Mind Over Meal: Is Google Making You Forget About Your Favorite New Bars and Restaurants?

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The “Google effect” is changing the way your brain forms memories
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The "Google effect" is the tendency to forget information that can easily be found online using a search engine.

Have you ever read an article about a cool new bar or restaurant but couldn’t remember its name or location a few hours later?

Or perhaps you discovered a great new recipe but couldn’t remember the main ingredients when you got to the store?

You may even struggle to remember which new beer received that great rating on Beer Advocate right as you’re about to order it at the bar.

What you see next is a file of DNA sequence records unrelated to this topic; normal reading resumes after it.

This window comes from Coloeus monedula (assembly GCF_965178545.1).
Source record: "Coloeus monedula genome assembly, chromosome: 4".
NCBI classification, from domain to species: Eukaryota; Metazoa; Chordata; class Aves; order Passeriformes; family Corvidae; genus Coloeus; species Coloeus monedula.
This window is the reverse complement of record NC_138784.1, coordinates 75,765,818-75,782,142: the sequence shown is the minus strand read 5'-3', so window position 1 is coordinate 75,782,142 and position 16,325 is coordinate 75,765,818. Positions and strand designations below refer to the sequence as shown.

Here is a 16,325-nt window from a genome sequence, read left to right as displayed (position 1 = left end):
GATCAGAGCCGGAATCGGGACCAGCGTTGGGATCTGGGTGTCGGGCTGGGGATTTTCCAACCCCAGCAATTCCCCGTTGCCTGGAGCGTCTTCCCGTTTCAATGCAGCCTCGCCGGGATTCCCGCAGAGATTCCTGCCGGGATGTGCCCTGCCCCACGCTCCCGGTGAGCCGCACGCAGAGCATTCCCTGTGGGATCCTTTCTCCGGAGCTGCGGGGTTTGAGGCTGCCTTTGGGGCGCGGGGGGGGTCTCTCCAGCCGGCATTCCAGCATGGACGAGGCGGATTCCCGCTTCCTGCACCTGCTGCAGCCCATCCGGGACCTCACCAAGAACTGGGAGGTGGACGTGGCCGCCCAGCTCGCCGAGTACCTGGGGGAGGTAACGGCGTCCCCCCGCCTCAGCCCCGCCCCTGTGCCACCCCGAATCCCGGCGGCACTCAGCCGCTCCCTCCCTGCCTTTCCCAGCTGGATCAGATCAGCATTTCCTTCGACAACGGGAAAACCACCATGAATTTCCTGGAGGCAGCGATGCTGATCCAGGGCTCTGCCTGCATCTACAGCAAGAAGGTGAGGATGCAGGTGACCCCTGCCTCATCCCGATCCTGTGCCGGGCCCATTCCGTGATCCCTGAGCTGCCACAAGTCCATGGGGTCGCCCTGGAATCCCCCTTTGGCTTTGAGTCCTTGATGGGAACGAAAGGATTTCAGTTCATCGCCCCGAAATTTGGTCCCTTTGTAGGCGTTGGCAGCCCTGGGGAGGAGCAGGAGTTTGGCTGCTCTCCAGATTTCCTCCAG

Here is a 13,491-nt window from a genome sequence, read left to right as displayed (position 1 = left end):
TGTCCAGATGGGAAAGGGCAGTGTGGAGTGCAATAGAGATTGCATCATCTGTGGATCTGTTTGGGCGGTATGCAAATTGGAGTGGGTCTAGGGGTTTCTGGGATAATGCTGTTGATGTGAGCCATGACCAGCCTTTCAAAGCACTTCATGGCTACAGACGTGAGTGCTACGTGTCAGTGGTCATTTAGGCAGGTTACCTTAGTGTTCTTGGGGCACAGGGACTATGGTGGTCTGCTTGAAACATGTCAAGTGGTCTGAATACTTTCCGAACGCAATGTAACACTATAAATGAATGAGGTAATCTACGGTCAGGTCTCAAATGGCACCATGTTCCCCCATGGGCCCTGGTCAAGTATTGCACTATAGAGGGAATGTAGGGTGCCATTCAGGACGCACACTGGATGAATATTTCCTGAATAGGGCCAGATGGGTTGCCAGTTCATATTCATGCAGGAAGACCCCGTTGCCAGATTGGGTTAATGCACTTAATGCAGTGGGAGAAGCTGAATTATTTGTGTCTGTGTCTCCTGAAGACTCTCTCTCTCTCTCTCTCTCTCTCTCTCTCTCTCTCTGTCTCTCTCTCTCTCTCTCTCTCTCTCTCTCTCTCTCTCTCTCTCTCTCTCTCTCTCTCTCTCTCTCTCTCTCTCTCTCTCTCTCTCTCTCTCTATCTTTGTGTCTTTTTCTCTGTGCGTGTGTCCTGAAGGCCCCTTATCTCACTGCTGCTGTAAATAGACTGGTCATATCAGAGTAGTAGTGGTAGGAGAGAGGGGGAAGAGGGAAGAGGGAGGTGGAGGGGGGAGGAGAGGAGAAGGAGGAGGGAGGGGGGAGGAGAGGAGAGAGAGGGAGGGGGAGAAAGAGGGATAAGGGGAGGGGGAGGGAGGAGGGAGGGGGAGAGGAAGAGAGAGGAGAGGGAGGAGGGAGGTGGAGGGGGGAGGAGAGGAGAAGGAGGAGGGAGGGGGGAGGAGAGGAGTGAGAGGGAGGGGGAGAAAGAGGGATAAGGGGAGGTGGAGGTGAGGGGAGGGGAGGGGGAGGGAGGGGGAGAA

No, you aren’t slipping into dementia (most likely), but you are experiencing what psychologists call the “Google effect.” The Google effect, or the tendency to forget information that can easily be found online using a search engine, is a byproduct of the new ways in which our brains are being transformed by repeated use of the internet.  While our daily use of Google and other search engines aren’t making us lose our memory or ability to learn, it does rewire our brains to make it much more difficult to recall things that we need to commit to memory, whether it’s that great burger bar down the street or the best fine dining abroad. 

So if you find yourself struggling to remember the name of that new restaurant that got a great writeup in the Times, don’t blame yourself, blame the internet. And pay extra special attention to the places you fall in love with, because they may be forgotten about sooner than you think. 

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